Steven Dring & Richard Ballard

Growing Underground

London, England

Food & Drink

The lift door clunks shut and we head deep underground into a WW2 air raid shelter below Clapham, London.

One hundred and twenty feet down, we reach the ‘growing floor’: a pink glow lights our path emanating from thousands of LED grow lamps. The LED lights sit above an impressive variety of herbs set on racking four high from floor to ceiling and stretching back as far as the eye can see.

We meet Richard Ballard and Steven Dring who started ‘Growing Underground’ in 2014. They had been friends from school in Bristol and it was over a few pints in a London pub that the idea for the business first came up. Steven says, “Granted, sustainability and city farming isn’t your usual pub chat, but at the time Rich was reading ‘The Third Industrial Revolution’ by Jeremy Rifkin and ‘The Vertical Farm’ by Dr Dickson Despommier.” Rich was convinced there was a sustainable business to be built here in London. At the time he was studying a film degree aged forty-one.

Rich chuckles and says, “Maybe it was a bit of a mid-life crisis but it’s worked out pretty well.” On scouting for a film that he was putting together, he came across the tunnels. Now they had an idea and a potential location. Back in the pub, Steve decided it was time to check out and see if the business ideas were viable. His background was in writing business models, building cost models and legal frameworks. He quickly found that one of the only growth sectors in the last recession was the green sector, so knew there must be a business case here

Two years later, after lots of research, business planning and cost forecasting, the two had the basis to build a business. Steven says, “I remember chatting to an investor saying we’re a start-up. She replied, ‘Darling you’re not a start-up, you’re an idea’.” But the two managed to raise £650,000 on their first round of crowdfunding, enough to move into premises and take the research onto a commercial scale.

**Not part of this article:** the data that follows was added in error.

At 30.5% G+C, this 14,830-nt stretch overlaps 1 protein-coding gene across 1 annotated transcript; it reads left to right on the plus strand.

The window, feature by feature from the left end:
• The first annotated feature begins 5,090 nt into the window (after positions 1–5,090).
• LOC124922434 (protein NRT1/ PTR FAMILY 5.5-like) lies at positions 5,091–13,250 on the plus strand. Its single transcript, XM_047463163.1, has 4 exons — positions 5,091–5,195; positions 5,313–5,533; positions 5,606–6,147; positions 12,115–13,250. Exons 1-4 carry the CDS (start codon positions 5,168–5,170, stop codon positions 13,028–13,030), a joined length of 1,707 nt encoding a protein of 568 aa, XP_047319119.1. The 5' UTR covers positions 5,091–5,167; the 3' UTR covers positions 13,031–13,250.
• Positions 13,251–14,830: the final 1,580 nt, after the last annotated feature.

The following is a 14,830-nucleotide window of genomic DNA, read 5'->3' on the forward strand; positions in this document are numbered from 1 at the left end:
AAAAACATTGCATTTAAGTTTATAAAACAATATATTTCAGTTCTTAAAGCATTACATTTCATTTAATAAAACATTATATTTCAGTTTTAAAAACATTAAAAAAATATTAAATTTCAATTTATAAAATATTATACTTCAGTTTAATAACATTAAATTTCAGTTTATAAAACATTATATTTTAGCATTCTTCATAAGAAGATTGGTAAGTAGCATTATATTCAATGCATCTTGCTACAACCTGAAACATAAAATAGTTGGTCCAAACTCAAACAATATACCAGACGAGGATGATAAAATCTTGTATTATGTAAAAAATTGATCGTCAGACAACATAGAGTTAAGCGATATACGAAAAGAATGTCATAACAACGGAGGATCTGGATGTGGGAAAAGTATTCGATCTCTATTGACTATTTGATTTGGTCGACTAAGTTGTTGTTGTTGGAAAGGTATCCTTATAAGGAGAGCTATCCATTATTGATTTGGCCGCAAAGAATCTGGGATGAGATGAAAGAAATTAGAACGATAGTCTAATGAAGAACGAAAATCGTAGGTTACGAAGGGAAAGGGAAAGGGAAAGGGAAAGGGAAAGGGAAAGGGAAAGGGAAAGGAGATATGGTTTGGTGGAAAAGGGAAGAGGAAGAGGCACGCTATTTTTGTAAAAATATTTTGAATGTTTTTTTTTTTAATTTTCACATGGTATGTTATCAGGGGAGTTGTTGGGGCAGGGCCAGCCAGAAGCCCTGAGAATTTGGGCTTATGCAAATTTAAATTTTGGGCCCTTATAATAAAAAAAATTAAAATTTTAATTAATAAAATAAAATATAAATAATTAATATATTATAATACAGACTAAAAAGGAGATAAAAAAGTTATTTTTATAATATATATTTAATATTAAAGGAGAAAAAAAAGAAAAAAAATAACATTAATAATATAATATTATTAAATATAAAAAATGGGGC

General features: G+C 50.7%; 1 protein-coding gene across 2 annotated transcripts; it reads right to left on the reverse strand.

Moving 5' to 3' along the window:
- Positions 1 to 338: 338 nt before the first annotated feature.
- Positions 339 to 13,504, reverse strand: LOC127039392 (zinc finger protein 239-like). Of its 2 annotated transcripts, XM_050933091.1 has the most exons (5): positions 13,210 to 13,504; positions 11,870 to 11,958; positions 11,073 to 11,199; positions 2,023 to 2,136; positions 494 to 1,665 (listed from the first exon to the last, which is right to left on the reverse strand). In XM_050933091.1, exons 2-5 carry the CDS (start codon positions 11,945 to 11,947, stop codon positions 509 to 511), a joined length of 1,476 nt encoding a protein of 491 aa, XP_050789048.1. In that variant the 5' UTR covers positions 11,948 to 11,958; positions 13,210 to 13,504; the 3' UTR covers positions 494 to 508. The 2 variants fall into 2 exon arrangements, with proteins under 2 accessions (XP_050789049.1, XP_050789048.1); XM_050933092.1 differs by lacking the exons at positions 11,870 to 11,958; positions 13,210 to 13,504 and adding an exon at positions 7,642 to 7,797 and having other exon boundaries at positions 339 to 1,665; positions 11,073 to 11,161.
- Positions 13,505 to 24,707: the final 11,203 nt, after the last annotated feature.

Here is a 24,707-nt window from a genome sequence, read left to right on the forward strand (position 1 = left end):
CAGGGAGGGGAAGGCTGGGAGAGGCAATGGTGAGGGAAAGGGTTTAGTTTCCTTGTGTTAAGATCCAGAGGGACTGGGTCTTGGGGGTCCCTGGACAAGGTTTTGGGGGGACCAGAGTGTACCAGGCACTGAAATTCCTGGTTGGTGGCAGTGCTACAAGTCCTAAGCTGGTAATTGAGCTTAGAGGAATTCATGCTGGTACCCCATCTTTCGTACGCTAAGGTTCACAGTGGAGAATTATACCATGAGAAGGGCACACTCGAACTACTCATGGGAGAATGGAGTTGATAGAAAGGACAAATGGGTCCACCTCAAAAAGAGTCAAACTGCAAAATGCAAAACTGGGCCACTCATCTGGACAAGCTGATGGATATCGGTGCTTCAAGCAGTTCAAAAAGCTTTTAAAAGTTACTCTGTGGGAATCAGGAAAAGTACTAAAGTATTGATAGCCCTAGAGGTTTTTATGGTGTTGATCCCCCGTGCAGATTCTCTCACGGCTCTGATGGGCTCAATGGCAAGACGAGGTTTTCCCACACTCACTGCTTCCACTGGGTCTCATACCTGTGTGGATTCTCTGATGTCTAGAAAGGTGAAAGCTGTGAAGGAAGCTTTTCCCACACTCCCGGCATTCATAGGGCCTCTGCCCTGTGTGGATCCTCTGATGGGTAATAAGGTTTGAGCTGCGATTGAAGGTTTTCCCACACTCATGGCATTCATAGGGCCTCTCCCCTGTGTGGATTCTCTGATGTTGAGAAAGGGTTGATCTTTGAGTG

Hydroponics is nothing new, but growing micro herbs underground in the country’s capital with a sustainable focus was pretty unique. Steven says, “We went from one small 1m x 1m UV light in a tunnel as an experiment to large scale commercial farming very fast.” On the first day of crowdfunding, the story was picked up by the BBC, ITV, CNN, CBS and other news channels. The pair got a call from a friend who said, “Boys, you are in the ‘Times of Mumbai’ today!” Steven said, “In a short space of time we knew then this could really take off.”

“We went from one small 1m x 1m UV light in a tunnel as an experiment to large scale commercial farming very fast.”

The London tunnels are a surprisingly perfect home for the plants. Unlike traditional farming, they are unaffected by the weather, have no use for pesticides, and require seventy per cent less water. The plants get exactly the right nutrients, light and watering they need consistently all year round. All the inputs into the farm are sustainable and the company sources renewable energy to power the lights. They also currently only supply to London-based suppliers creating very few food miles. Rich says, “As soon as you cut the product you are losing flavour. The fact we are in London and only supply to London businesses means we can get our product into suppliers around forty-eight hours faster than any of the competitors and sometimes onto diners’ plates that same day.”

The herbs are grown in trays without soil and are fed with nutrient-laden water, 90% of which is cleaned and recycled. They’ve grown forty different products successfully over the years but are currently concentrating on ten micro herbs such as pea shoots and mustard leaf and some lesser known varieties like mizuna and red amaranth. Steven says, “We are currently experimenting with more micros and baby leaf salads as well as other produce such as strawberries and tomatoes. We have plenty of space to fill down here.”

Not only are the pair dedicated to growing the most flavour-packed greens around, they also want to bring the grower and consumer closer together, engaging with schools and education programmes. Steven says, “There is also the sustainable side of the business making sure we are carbon neutral and finally we want to create a great return for our investors.” Growing Underground has taken an unloved space in the city and turned it into a future-proof business model. They currently feed London but have the ability to move into cities all over the world, growing year-round food for an increasing population on a sustainable basis whatever the weather above ground.

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